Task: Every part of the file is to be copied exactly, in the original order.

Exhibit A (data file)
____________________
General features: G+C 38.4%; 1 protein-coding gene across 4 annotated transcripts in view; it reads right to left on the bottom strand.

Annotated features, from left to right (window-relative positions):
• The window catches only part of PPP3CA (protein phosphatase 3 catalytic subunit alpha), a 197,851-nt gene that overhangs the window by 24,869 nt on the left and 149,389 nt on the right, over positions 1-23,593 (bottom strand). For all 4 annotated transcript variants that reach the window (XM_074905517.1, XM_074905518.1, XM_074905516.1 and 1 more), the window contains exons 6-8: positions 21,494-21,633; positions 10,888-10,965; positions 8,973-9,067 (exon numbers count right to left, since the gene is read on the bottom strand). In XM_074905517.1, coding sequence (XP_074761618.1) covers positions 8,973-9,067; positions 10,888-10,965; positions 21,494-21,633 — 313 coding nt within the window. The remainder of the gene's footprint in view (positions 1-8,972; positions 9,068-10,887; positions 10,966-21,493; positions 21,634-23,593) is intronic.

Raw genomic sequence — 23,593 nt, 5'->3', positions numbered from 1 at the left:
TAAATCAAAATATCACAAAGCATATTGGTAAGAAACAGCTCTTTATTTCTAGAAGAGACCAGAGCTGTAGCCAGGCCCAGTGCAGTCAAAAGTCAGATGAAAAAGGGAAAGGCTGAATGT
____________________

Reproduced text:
General features: G+C 38.4%; 1 protein-coding gene across 4 annotated transcripts in view; it reads right to left on the bottom strand.

Annotated features, from left to right (window-relative positions):
• The window catches only part of PPP3CA (protein phosphatase 3 catalytic subunit alpha), a 197,851-nt gene that overhangs the window by 24,869 nt on the left and 149,389 nt on the right, over positions 1-23,593 (bottom strand). For all 4 annotated transcript variants that reach the window (XM_074905517.1, XM_074905518.1, XM_074905516.1 and 1 more), the window contains exons 6-8: positions 21,494-21,633; positions 10,888-10,965; positions 8,973-9,067 (exon numbers count right to left, since the gene is read on the bottom strand). In XM_074905517.1, coding sequence (XP_074761618.1) covers positions 8,973-9,067; positions 10,888-10,965; positions 21,494-21,633 — 313 coding nt within the window. The remainder of the gene's footprint in view (positions 1-8,972; positions 9,068-10,887; positions 10,966-21,493; positions 21,634-23,593) is intronic.

Raw genomic sequence — 23,593 nt, 5'->3', positions numbered from 1 at the left:
TAAATCAAAATATCACAAAGCATATTGGTAAGAAACAGCTCTTTATTTCTAGAAGAGACCAGAGCTGTAGCCAGGCCCAGTGCAGTCAAAAGTCAGATGAAAAAGGGAAAGGCTGAATGT